GlobalFoundries Singapore expansion

GlobalFoundries Singapore expansion

A robotic arm moves 300 mm silicon semiconductor wafers inside a sorting machine in a cleanroom at a Globalfoundries Inc. semiconductor fabrication plant.

Liesa Johannssen | Bloomberg | Getty Images

U.S.-headquartered GlobalFoundries announced Tuesday the opening of its $4 billion expansion fabrication plant in Singapore as the contract chipmaker expects “growth in demand for essential semiconductor chips.”

“I’m confident that over the next decade, this industry will double again,” Thomas Caulfield, president and CEO of GlobalFoundries, told CNBC in an interview ahead of Tuesday’s opening.

Some catalysts include “new and important applications, the whole AI and how that will change society” — which will require chips and create demand, he explained.

“Automotive seems to be staying strong. Cloud for artificial intelligence seems to be strong. Industrial is holding in there. Anything consumer related is still weak,” Caulfield said Monday.

Foundries are companies that are contracted by semiconductor firms to manufacture chips. GlobalFoundries makes semiconductors designed by the likes of Qualcomm, MediaTek and NXP Semiconductors, and serves approximately 200 customers globally.

Its chips are found in smartphones, laptops, automobiles, virtual reality systems, video game consoles, smart speakers, and are also used in AI and 5G.

Singapore supplies 11% of the world’s semiconductors, according to the Singapore Semiconductor Industry Association.

Partnership with Singapore

GlobalFoundries is the world’s third-largest foundry by revenue behind TSMC and Samsung, according to market intelligence provider TrendForce.

The 23,000-square meter fab facility in Singapore will increase the company’s global manufacturing footprint and boost its ability to serve customers across its manufacturing sites in three continents, the press release said.

“As Singapore’s most advanced semiconductor facility to date, the expansion fab will produce an additional 450,000 wafers (300mm) annually, raising GlobalFoundries Singapore’s overall capacity to approximately 1.5 million wafers (300mm) each year,” it added.

GlobalFoundries acquired Singapore’s Chartered Semiconductor Manufacturing and took over its fabs in 2010.

The site’s current manufacturing capacity is 720,000 (300mm) wafers and 692,000 (200mm) wafers a year. Such wafers are the basic material for manufacturing chips.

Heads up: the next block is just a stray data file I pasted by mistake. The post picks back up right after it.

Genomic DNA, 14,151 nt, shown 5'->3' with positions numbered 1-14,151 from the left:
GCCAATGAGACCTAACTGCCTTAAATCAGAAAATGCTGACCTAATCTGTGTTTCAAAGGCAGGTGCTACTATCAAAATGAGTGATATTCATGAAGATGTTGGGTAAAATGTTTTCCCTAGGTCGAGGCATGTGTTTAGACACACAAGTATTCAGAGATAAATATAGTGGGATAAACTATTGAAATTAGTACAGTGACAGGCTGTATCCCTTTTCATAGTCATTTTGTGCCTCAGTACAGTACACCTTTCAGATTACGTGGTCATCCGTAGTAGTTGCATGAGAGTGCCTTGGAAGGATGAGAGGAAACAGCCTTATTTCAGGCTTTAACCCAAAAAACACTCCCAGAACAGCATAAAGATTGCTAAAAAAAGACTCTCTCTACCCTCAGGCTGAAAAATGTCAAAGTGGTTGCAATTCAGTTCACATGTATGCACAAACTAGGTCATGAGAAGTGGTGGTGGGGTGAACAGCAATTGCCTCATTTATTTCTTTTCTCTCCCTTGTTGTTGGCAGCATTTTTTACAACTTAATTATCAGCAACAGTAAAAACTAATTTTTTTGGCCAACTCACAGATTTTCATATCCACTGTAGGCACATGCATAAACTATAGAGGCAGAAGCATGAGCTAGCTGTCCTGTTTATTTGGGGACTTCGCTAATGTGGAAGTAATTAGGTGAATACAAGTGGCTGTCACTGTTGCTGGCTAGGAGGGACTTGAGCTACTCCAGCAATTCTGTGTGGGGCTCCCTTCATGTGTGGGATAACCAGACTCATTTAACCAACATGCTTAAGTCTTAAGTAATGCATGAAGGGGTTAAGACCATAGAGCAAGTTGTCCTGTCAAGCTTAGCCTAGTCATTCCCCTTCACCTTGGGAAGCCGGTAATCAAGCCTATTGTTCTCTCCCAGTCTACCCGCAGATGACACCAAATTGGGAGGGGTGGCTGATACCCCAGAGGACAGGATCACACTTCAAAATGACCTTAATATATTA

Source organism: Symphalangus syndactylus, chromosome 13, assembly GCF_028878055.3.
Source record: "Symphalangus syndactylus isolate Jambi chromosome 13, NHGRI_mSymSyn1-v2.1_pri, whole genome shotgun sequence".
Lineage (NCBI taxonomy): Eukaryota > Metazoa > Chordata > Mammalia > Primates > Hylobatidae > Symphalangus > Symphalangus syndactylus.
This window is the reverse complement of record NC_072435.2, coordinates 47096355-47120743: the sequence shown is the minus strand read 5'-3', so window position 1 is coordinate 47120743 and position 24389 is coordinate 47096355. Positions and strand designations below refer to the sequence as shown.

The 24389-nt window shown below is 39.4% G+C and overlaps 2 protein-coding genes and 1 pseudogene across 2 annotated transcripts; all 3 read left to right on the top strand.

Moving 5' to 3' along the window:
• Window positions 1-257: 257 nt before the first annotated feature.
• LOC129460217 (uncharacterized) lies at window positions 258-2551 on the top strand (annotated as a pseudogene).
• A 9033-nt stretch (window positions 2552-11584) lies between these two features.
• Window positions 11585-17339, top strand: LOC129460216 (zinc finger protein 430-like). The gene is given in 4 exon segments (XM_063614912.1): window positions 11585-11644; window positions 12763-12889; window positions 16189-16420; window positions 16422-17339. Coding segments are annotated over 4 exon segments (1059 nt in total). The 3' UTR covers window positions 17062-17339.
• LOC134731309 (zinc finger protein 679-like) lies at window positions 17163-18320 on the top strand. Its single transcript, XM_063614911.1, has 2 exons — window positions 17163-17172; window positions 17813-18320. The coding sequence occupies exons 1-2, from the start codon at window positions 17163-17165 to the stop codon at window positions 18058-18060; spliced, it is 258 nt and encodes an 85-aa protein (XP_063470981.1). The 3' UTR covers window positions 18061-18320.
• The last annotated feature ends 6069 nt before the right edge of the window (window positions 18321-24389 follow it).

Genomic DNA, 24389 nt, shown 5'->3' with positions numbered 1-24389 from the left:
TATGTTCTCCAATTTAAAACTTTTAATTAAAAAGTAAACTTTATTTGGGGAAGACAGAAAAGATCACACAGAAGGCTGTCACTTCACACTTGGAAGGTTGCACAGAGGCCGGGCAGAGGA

The new facility will create about 1,000 “high-value” jobs in Singapore, of which 95% will include equipment technicians, process technicians and engineers, the company said. GlobalFoundries currently hires roughly 4,500 employees at the Singapore site.

GlobalFoundries announced in June 2021 the construction of a new fab on its existing Singapore campus, in partnership with the city-state’s Economic Development Board, in order to meet global demand for semiconductor chips at that time.

The following June, the Nasdaq-listed semiconductor manufacturer said its first tool had been moved into the Singapore facility. It also has manufacturing facilities in the U.S. and Germany.

“GlobalFoundries had a long partnership with the Singapore government. The Singapore government has industrial policies about bringing high tech manufacturing, high tech innovation to the region. And it’s why you see so many great companies having manufacturing here,” Caulfield told CNBC’s Sri Jegarajah.

“What happens now is when other nations realize how important semiconductor manufacturing is to their region, for sovereign security, for supply chain, for economic security, they too [will] want to have semiconductor manufacturing, and that they need to adjust their industrial policies to help create that competitive landscape where manufacturing and those regions are economically competitive,” he added.

The expansion will also implement AI tools to improve productivity such as wafer pattern recognition to auto-classify and spot defects in wafers, said GlobalFoundries.

Correction soon?

Smartphone and PC makers are currently grappling with excess inventories of memory chips after stockpiling them during the pandemic-induced boom. As inflation soared, consumers have been cutting back on these goods and prices for memory chips have fallen.

The likes of Taiwanese semiconductor foundry TSMC and South Korea’s Samsung have reported declines in second-quarter profit as weak demand for memory chips continued.

“We’ve seen in the second quarter of this year, inventories at semiconductor companies still climb but at a much muted rate,” said Caulfield. “The good news is we’ve also seen the inventory further down the supply chain, such as system companies, start to go down. And so maybe there is a little bit of a glimmer here that inventory is starting to correct.”

However, global inflation has to be under control first before interest rates can come down and consumer spending can be healthy again, particularly in China, he said.